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Controllers Call on FAA to Lift Ban on Weather Radios in Towers - (3/13/2007)

WASHINGTON – With many states observing Severe Weather Awareness Week, air traffic controllers are urging the Federal Aviation Administration to lift its ban on weather radios in air traffic control towers so controllers can receive the latest severe weather and tornado warnings to fill in the gaps left by radar equipment that only detects precipitation. 

The FAA banned weather radios and all AM-FM radios that controllers used to monitor stations on the Emergency Alert System last Labor Day weekend as part of its unilateral imposition of work rules. 

The agency initially exempted weather radios from the ban, even confirming for reporters explicitly last December that one of its own managers installed a weather radio at the control tower at Daytona Beach International Airport just two days after a Christmas Day tornado roared within 150 yards of the tower and carved a destructive path through Embry-Riddle Aeronautical University. But the FAA did an about-face in late January, declaring the weather radios officially banned and yanking the one out of Daytona Beach Tower, again putting the safety of controllers and the flying public at risk. 

“It’s really just amazing to me that we have to even continue to ask this from an agency that says it is committed to aviation safety. It’s such a no-brainer,” National Air Traffic Controllers Association President Patrick Forrey said. “Don’t believe it when the FAA tells you we have every possible weather tool at our fingertips. There is no tool available to tower controllers that can detect a tornado within a thunderstorm. We must have either a weather radio or access to the Emergency Alert System to get the latest weather bulletins.” 

Forrey added that while a select few towers, like New York-JFK, have advanced equipment that can identify wind shear, it is not like Doppler technology that television meteorologists have which shows rotations within thunderstorm supercells that are indicative of tornadoes and also predict the path of those storms. “The FAA can supply access to low-cost alternatives to enhance situation awareness,” Forrey said. “We need weather radios in the towers so we at least have a fighting chance to keep up with the latest weather information given to the public from these meteorologists who are tracking severe storms.”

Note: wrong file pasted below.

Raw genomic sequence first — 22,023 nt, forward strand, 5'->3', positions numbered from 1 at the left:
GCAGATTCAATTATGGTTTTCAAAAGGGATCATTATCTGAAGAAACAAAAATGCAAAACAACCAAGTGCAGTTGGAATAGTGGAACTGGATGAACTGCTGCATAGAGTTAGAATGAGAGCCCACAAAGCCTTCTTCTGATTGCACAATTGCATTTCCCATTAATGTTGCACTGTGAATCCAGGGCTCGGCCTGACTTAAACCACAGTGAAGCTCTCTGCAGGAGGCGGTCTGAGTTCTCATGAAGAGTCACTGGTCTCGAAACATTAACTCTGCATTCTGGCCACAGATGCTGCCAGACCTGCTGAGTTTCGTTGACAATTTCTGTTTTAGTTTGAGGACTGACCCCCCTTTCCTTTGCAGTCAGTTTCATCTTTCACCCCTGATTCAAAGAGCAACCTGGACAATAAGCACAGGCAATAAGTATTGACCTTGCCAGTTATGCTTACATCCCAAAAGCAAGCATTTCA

Just days after the radio ban took effect last September, a severe weather system spawned tornadoes near both DuPage Tower in Illinois and Lincoln Tower in Nebraska. With FAA management having removed radios from all towers, neither facility’s controllers knew of the impending danger nearby. At Lincoln, two controllers were on duty with no supervisors at a late hour in the day. Tornado sirens sounded, an event that, according to controllers’ own orders, mandates the use of weather radios, radios and televisions to monitor the weather. But there was nothing in the tower to use. 

At DuPage, a tornado came within two miles of the tower. But controllers had no way of seeing it because heavy rains reduced visibility to a quarter of a mile. The controllers eventually evacuated when one controller received a personal call alerting him of the situation. The next day, the controllers notified the supervisor and stated that the radio that was in the tower, which management took away, would have alerted the staff sooner. The supervisor replied, "You should have looked out the window." 

During the Christmas Day storm in Daytona Beach, had the controllers had their radio, they would have received the tornado warnings that were broadcast to the public. At the time, the tower controllers were vectoring a Comair regional jet (Delta Connection) to the airport but, without any knowledge of the tornado embedded in the severe weather, could not warn the pilots.  

Fortunately, the aircraft landed safely after the tornado hit the airport, but, as the Daytona Beach News-Journal wrote in a Jan. 25, 2007 editorial: “Controllers are working without a contract at the moment … Maybe the new (FAA) work rules are the FAA's attempt to pressure its employees. Maybe they're just work rules that may or may not survive the next contract. Either way, the ban on weather radios seems foolish. Controllers obviously should focus on their job. But safety is part of that job. The FAA can police how weather radios are listened to. Banning such radios, especially at airports in Florida, is going too far and defies intuitive safety measures.” 

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